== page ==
The database also contains three whose employment dates from 1878 when the HMCo was founded. (In April 1878 the Bristol Phoenix reported there were, “more than seventy skilled mechanics and workmen” employed.)11
- Albert Sidney Almy- Carpenter, carpenter & boatshop foreman, superintendent. Employed 1878-1903
- Charles F. Herreshoff, Jr.- Foreman on the wharf & yard 1878
- Christian Hermann- Machinist, Machine Shop Foreman. Employed 1878-1918
Albert Sidney Almy (1836-1915) was born in Little Compton. He learned the carpenter trade while employed in Fall River and Providence.12 He probably started with JB before 1878 since he was given the key position of “Superintendent” in the new HMCo. In 1878 Nat Herreshoff, JB’s partner, was the engineer and designer, a position described in the Bristol Phoenix as “modeling and machine drafting”.13 He did not assume the responsibilities of Superintendent-of-the-Works until later. Albert’s younger brother Darwin (1848-1916) later joined HMCo, rising to boiler shop foreman before leaving to start his own business in Providence based on his patented Almy boiler.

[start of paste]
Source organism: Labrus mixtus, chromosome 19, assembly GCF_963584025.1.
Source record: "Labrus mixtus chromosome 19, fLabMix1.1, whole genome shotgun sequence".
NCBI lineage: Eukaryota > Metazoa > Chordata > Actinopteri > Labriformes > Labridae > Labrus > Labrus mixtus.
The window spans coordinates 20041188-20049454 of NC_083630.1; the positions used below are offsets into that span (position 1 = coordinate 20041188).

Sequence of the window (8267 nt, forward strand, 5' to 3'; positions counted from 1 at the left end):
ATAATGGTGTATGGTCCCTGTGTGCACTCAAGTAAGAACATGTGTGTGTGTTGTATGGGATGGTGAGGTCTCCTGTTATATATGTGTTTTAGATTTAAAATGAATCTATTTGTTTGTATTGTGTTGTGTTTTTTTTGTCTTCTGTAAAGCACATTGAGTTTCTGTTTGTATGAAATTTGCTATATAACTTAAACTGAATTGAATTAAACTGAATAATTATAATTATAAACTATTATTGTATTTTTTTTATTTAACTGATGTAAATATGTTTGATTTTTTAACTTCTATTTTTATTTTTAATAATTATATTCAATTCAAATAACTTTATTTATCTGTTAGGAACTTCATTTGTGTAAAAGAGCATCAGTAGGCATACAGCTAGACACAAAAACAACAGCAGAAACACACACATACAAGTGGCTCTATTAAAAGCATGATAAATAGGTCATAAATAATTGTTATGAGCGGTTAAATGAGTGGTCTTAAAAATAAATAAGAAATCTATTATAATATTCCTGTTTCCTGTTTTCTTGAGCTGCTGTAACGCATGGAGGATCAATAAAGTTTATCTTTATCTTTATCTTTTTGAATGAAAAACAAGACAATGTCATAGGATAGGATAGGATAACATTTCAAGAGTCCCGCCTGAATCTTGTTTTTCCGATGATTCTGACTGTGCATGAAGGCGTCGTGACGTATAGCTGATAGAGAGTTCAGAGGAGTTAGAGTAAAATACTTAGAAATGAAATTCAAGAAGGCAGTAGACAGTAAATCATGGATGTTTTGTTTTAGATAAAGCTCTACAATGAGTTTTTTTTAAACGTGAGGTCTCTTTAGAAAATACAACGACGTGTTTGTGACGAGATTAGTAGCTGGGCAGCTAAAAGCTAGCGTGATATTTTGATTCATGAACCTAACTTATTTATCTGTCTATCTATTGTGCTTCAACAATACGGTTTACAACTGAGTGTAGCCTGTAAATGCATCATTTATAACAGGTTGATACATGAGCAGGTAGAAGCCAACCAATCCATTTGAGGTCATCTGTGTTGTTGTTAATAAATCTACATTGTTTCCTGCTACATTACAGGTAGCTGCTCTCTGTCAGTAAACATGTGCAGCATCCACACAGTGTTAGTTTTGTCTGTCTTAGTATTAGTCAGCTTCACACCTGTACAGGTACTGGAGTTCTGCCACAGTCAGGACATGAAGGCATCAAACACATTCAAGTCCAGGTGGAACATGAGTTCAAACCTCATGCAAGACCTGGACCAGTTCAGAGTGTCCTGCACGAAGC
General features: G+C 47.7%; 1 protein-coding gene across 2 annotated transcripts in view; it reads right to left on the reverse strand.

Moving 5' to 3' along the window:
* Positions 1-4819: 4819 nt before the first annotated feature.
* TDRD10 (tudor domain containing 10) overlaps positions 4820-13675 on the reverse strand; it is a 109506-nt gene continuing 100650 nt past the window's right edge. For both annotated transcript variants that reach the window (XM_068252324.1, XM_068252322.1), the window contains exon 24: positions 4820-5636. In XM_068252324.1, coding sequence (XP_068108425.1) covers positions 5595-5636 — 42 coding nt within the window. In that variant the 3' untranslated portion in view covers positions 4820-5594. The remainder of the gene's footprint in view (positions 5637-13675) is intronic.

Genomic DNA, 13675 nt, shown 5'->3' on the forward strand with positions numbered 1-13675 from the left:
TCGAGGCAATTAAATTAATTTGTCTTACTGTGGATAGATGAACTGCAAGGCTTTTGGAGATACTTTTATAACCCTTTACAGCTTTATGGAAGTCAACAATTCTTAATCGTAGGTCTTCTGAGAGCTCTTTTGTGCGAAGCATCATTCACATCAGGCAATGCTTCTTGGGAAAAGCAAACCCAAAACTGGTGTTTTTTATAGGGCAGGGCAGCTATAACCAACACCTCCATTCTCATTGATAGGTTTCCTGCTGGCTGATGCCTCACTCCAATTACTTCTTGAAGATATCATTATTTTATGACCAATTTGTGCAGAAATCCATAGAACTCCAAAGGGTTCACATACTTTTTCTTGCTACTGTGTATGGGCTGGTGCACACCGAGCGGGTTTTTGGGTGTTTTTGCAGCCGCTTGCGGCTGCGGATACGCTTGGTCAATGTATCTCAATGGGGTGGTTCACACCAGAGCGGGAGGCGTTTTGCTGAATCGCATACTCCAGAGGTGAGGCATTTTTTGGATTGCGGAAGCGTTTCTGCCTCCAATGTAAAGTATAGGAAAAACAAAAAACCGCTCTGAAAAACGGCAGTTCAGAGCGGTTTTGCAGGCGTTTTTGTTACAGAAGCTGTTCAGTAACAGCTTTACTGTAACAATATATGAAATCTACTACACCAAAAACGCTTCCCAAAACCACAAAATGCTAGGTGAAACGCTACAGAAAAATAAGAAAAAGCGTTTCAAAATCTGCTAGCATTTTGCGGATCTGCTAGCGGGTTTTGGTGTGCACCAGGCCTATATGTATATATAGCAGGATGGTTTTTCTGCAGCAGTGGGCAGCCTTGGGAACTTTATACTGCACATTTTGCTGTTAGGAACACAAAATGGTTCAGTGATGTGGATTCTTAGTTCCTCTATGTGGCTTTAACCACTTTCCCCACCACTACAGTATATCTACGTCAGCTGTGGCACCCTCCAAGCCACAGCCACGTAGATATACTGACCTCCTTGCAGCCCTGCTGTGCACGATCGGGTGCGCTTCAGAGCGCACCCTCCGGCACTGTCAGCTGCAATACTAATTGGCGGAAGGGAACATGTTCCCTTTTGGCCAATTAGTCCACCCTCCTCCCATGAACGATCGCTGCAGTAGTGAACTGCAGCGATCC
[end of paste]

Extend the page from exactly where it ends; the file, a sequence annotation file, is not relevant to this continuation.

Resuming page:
The employee project is just starting. There is much to be learned about the early HMCo employees. If you have any information to add please contact Norene at email@example.com.
Photographs are courtesy of the HMM Archives.
1 L. Francis Herreshoff. Captain Nat Herreshoff The Wizard of Bristol. (New York: Sheridan House, 1953) pgs. 19 & 142.
2 Charles O. F. Thompson, editor. Sketches of Old Bristol. (Providence, RI: Roger Williams Press, 1942) Page 90 & 187.
3 “Historical and Architectural Resources of Bristol, RI” Rhode Island Historical Preservation Commission, 1990. Pgs. 18-19.
4 Thompson. Sketches of Old Bristol. “Bristol Census”. Page 411.
5 Ibid., “The Bristol Phoenix- A History”. Pgs. 299-308
6 Ibid., “Bristol in 1840” written in 1907 by Old Bristolian. Pgs 29-37. “Old Bristol Reminiscences, 1840- 1850” by Grafton W. Carter, pgs. 40-66.
7 “Bristol in 1840”. pg. 33.
8 Thompson, Sketches of Old Bristol., (“Bristol in the Year 1856”, Page 89). (“THE OLD GASHOUSE” Pages 207-209). (“The Old Franklin Street Station”, pages 239-250).
9 Maynard Bray & Carlton Pinheiro. Herreshoff of Bristol 2nd Edition. (Bristol RI: Herreshoff Marine Museum). See page 7 for a complete description of thee 1866 Tannery photo.
10 Thompson, Sketches of Old Bristol., “Edward Isaac Thompson (1821-1905)”. Pages 322-24.
11 Bristol Phoenix, “The Herreshoff Manufacturing Company Works”. April 13, 1878.
12 Bristol Phoenix, Feb. 12, 1915
13Bristol Phoenix, “The Herreshoff Manufacturing Company Works”. April 13, 1878.